In the nearby community of Mile Branch, many residents are not connected to any type of water system. Instead, some collect water from streams or other natural sources.

But the springs and wells many people used to gather drinking water may not be safe either.

When households are not connected to sewer systems or septic systems, waste is sometimes piped straight into nearby streams. The practice, also known as straight piping, can contaminate water used for drinking and cause health problems including staph infections and gastrointestinal issues. Water sampling from 2012-2014 in southeastern Kentucky found as many as 64 percent of the sites exceeded the Environmental Protection Agency threshold for E. coli bacteria.

Despite the region’s challenges, the report’s authors also highlight solutions across Appalachia that boost access to clean water.

For example, in McDowell County, the authors profiled the Five Loaves & Two Fishes food bank, which has become the de facto source of bottled water across the county. As a trusted organization within the community, the food bank is able to not only deliver drinking water, but check in with elderly and other vulnerable residents.

In southeastern Kentucky, the faith-based organization Red Bird Mission has installed a water filling station. The authors note that some residents fill up at night to avoid being seen, “an indication that life without water access still carries a stigma.”

Radhika Fox, CEO of the US Water Alliance, said the prolonged failure to provide water and sanitation access in Appalachia is, in part, a question of the country’s priorities. She said while for most communities local taxes can fund maintenance and service, in impoverished, rural communities that may not be the case.

“We need to honor communities that live in rural America,” Fox said. “And when maybe the math might not always pencil out, we need to figure out how we utilize public investment to build that water safety net for those communities as well.”

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W.Va. Democratic Lawmakers Announce Plans To Tackle PFAS Chemicals

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West Virginia Del. Evan Hansen. Photo: Perry Bennett/West Virginia Legislative Photography

A group of Democratic West Virginia lawmakers announced plans Monday to introduce legislation to regulate a group of toxic, man-made fluorinated chemicals.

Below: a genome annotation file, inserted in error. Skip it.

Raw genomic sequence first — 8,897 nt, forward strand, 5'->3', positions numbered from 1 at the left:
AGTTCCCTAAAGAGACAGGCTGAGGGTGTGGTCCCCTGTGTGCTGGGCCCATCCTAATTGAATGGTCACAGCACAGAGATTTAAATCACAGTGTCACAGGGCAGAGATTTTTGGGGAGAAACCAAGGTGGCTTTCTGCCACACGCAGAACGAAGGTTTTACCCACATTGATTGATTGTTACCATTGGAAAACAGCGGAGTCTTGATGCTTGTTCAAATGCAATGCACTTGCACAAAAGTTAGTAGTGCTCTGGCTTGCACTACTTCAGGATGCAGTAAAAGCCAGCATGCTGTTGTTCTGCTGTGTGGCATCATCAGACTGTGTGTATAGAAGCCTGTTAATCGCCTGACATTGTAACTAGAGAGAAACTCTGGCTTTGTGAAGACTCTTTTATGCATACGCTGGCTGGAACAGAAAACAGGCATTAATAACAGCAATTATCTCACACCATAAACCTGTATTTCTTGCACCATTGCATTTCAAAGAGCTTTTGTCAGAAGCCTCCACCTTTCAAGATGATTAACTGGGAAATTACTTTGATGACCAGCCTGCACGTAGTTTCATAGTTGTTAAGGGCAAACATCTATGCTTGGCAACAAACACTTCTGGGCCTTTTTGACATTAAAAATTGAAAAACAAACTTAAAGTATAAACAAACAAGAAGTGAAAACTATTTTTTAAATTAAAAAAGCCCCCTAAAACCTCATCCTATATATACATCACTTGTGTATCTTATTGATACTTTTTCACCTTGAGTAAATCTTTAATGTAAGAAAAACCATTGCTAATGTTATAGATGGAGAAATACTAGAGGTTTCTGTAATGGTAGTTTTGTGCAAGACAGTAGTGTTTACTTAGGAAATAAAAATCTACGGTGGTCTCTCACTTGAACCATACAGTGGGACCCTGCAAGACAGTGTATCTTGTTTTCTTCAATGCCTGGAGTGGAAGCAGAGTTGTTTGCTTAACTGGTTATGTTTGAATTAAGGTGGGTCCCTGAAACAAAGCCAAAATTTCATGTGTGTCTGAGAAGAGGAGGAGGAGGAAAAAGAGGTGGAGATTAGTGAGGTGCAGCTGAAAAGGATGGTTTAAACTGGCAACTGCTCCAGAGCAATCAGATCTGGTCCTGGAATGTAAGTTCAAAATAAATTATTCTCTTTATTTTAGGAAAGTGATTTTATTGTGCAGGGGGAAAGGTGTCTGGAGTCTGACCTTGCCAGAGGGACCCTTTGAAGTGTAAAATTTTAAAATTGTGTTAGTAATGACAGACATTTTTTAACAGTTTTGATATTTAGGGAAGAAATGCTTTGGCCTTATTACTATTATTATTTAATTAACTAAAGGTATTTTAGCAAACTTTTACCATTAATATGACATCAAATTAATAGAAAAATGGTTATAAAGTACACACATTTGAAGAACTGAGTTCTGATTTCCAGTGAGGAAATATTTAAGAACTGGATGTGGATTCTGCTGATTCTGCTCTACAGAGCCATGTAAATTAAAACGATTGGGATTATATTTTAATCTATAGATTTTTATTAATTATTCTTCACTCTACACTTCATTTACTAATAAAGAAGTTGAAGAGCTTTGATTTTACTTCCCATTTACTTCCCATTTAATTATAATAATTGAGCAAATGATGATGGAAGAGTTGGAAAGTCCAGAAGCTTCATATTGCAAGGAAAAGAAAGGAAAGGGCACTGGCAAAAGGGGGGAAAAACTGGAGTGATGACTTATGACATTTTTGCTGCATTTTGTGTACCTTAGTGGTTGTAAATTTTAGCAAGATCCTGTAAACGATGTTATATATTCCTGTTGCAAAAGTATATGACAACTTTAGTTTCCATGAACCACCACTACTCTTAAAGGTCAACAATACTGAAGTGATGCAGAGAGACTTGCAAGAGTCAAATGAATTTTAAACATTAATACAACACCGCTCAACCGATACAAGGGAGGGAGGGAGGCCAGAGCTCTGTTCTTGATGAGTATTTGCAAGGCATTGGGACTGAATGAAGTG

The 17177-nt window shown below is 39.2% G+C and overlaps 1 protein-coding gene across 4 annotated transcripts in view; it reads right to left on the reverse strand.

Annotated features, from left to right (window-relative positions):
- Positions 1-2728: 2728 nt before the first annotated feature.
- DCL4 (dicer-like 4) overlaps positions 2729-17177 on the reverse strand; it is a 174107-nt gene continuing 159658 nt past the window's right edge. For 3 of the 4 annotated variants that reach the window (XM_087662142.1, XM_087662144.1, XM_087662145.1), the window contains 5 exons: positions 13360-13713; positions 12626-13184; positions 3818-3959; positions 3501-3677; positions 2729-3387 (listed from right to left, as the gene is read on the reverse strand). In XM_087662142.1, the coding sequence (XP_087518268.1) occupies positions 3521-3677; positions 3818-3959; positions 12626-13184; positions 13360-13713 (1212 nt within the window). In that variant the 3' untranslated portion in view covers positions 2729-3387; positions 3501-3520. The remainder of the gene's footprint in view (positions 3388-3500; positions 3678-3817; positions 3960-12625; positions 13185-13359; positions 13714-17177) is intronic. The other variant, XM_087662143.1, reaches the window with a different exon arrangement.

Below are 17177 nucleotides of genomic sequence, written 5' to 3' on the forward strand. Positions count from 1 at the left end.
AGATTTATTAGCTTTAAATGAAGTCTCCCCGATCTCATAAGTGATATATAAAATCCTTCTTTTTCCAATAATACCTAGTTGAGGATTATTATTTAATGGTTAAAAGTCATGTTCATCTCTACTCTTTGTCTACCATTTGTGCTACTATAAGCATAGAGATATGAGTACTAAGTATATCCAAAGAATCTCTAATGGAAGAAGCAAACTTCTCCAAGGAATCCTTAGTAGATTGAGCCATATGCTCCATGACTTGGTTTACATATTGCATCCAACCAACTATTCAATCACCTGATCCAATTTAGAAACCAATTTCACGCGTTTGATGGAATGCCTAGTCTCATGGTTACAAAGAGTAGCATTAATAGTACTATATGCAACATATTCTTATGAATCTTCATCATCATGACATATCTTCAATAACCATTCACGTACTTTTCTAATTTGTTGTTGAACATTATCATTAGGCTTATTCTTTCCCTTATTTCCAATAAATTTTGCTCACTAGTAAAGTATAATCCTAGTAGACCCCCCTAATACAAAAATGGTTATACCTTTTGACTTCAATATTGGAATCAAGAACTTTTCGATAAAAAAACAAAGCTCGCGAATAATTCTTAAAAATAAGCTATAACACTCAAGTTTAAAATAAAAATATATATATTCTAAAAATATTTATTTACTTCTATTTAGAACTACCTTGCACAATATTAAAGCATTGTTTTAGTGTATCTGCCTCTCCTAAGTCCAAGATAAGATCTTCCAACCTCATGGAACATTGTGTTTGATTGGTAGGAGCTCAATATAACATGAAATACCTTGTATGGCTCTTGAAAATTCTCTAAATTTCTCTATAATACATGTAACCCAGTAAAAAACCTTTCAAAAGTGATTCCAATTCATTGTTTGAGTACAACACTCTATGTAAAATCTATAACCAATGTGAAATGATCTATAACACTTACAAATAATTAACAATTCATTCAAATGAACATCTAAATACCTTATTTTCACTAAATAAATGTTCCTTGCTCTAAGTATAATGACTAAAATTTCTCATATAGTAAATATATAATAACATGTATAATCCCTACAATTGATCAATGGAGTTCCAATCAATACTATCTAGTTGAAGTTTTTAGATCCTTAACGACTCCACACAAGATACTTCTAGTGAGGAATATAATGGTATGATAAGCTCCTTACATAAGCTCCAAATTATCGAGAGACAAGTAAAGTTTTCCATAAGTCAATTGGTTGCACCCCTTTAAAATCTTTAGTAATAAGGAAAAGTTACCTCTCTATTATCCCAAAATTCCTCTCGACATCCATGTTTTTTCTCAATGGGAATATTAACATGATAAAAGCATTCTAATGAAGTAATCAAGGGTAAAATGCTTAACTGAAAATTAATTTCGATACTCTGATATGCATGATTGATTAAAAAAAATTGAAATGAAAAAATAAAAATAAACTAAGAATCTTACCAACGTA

Del. Evan Hansen, who represents most of Monongalia County, and a group of colleagues, said the “Clean Drinking Water Act” would address the release of per- and polyfluoroalkyl chemicals, also called PFAS chemicals. The class of chemicals includes C8, or PFOA, the chemical produced and dumped in the Parkersburg area for decades by chemical giant DuPont. 

The effect of the chemical and related events were recently brought to the silver screen in the blockbuster film, “Dark Waters” starring Mark Ruffalo and Anne Hatheway. 

Hansen said the bill, which is still being drafted, would require facilities that use or produce PFAS chemicals to disclose that information to the West Virginia Department of Environmental Protection. The DEP would be required to monitor these facilities and regulate their discharges of these chemicals into waterways. Currently, PFAS chemicals are unregulated nationwide. 

The second component of the bill would set legally-enforceable drinking water limits, or Maximum Contaminant Levels, for some PFAS chemicals. 

The legislation comes at a time when both U.S. Environmental Protection Agency and state regulators are increasingly testing for, finding and seeking regulations for these so-called “forever chemicals.”

In recent years, a growing number of communities have detected PFAS in their drinking water. The chemicals are widely used including in everything from pizza boxes to flame-retardant foam sprays and in nonstick and stain-resistant products like Teflon.

Ohio announced in September it would begin monitoring water systems near known contamination sites. In Berkeley County, federal researchers are currently studying residents’ exposure to C8 after it was found at a water treatment plant in Martinsburg. The contamination was likely due to groundwater contamination from the Shepherd Field Air National Guard Base, which used PFAS-laden firefighting foam.

Research conducted in the Mid Ohio Valley after DuPont’s settlement over C8 contamination linked chemical exposure to six diseases including thyroid disease, as well as testicular and kidney cancer.

“I think we owe it to the citizens of West Virginia, especially considering we were ground zero for the impacts of many of these chemicals, we owe it to the people of West Virginia to take matters into our own hands,” Hansen said.

The EPA is currently weighing how to set drinking water standards for PFOS and PFOA. A handful of states have set their own limits, much lower than the EPA’s current health advisory of 60 parts-per-trillion.